• Record those feelings. This can be a few written sentences or paragraphs on your productivity planner, a vision board, an audible recording – whatever works best for you. How did you feel when you set your goals? Keep this information where you can easily access it when the going gets tough. There will be times you need to remind yourself why you chose those goals in the first place.
    • Perhaps you have struggled with financial security all your life. Do you spend money like crazy to make up for not having it as a child? Are you addicted to retail therapy?

  • Generally speaking, your goals should be specific and measurable. However, remember to reward yourself for progress and creating new habits. Even if you didn’t reach that goal, you created better habits and accomplished much more than if you never tried. It can also help you determine your next set of goals. It’s cliché, but the journey is as important as the destination.
    • Your goal was to save six months’ expenses (not salary) in your emergency fund, but you only saved four. Instead of berating yourself for not reaching your end goal, celebrate that you now have enough in savings to cover your family expenses for four months. That is a HUGE accomplishment!

  • Don’t set too many goals. This can be tough. It’s easy to get excited when you first set your goals and think you can do everything. Remember to be realistic about your time and energy. You may not have the same situation as your friends and colleagues, so check-in with yourself – are your goals important to you, or are you trying to reach them to compete with others? Determine the top two or three (or one) goals that are the most important to you and focus mostly on those or break into monthly or yearly goals.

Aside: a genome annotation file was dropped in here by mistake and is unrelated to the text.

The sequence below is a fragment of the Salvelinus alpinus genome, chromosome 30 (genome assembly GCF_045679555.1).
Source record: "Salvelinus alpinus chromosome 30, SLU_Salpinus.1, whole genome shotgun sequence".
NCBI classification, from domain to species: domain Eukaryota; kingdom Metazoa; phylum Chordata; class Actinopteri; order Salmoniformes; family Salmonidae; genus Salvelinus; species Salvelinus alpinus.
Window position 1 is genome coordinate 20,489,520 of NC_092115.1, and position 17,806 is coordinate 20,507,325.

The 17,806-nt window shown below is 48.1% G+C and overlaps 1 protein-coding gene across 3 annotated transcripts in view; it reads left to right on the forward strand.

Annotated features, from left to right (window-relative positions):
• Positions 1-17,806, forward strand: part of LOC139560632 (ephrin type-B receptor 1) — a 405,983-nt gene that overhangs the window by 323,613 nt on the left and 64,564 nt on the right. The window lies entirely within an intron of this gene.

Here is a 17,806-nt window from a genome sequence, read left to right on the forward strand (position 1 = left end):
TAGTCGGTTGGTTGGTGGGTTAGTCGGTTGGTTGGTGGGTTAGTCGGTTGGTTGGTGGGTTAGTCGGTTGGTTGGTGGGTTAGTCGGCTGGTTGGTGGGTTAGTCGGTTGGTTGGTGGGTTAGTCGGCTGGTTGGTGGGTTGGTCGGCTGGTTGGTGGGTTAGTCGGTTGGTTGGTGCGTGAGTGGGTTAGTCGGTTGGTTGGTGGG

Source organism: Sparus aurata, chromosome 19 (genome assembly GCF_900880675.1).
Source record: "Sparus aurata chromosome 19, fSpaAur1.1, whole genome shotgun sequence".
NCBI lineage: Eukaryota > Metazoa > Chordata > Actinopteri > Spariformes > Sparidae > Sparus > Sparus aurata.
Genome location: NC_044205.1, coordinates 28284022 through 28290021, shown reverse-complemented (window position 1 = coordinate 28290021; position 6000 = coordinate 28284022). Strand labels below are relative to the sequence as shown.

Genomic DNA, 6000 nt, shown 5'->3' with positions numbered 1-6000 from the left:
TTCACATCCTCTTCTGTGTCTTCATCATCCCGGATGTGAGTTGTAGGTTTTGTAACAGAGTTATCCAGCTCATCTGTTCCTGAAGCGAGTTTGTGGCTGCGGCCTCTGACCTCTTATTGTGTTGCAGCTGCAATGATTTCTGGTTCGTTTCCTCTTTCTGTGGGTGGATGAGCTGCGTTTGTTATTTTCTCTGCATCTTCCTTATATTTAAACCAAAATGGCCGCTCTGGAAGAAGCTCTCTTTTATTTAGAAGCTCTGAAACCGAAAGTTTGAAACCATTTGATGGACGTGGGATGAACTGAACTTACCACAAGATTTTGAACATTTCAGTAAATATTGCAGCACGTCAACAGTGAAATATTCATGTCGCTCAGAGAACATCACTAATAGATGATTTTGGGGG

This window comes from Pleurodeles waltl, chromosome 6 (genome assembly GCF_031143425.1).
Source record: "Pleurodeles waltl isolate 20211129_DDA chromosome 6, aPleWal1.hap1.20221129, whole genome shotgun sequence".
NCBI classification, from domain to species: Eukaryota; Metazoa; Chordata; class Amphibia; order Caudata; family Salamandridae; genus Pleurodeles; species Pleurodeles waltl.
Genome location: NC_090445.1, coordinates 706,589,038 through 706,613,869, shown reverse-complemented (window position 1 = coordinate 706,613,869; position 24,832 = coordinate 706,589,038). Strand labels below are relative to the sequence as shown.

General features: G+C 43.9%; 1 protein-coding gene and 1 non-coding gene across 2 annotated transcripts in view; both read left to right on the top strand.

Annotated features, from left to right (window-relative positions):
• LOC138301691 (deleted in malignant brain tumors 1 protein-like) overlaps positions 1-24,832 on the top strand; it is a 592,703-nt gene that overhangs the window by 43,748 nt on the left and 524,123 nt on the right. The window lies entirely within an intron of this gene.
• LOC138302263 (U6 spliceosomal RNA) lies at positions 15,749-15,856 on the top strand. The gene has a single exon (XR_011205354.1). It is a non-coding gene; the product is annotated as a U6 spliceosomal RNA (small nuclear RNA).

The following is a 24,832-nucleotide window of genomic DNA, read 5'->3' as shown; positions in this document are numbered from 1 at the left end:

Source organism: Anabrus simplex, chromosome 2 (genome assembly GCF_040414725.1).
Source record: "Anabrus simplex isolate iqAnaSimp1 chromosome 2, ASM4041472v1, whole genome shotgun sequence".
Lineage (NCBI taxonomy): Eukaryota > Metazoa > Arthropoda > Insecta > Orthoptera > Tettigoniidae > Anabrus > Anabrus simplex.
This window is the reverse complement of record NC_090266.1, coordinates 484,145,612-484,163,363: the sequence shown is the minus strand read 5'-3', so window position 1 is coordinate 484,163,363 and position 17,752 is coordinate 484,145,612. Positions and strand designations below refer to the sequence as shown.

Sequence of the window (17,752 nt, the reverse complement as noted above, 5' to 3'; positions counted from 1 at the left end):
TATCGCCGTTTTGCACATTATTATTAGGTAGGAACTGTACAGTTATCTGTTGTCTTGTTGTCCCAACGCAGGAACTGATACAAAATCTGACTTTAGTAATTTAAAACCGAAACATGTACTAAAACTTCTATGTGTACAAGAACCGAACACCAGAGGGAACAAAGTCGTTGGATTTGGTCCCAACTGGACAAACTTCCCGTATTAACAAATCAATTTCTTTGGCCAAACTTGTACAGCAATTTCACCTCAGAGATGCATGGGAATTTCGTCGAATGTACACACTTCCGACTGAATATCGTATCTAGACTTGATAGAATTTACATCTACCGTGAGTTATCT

• Only one of your goals is finance related. You also have a weight-loss goal, a career goal, a travel goal, and more. Does that travel goal conflict with your financial goal? You may want to ditch that travel goal for now so you can focus on your finances if that is your top goal.

  • Don’t be afraid to update your goals. If you decide that a particular goal no longer works for you due to changes in your circumstances (loss of a loved one, loss of a job, etc.), it's perfectly fine to change it or completely delete it to work on something now more relevant. Your goals are not set in stone. Remember, you are doing this for you, not anyone else.
    • Were you hitting that financial goal of saving six months’ expenses, then you had a family emergency? That financial goal will probably take a hit if you are spending money to travel or help other family members during a time of crisis. You may need to rethink your goals to deal with life’s surprises.

Until you identify your “whys”, it will be difficult to determine your specific goals and how to accomplish them. Don’t forget to keep your goals where you can easily see and check in with them. If you use a planner, keep them there. Some planners are designed specifically to help you determine your goals and track them. If you don't use a planner, keep them somewhere you will see them often - a sticky note on your desk, hanging on the front of the fridge, on the corner of your mirror. If you prefer auditory notes, keep your recording nearby. Achieving your most important goals is a challenge but you can do it!

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1 Lisa Rogoff. "The Best Goals Start With 'Why'". The Shine. 8/22/21. Accessed 12/27/22.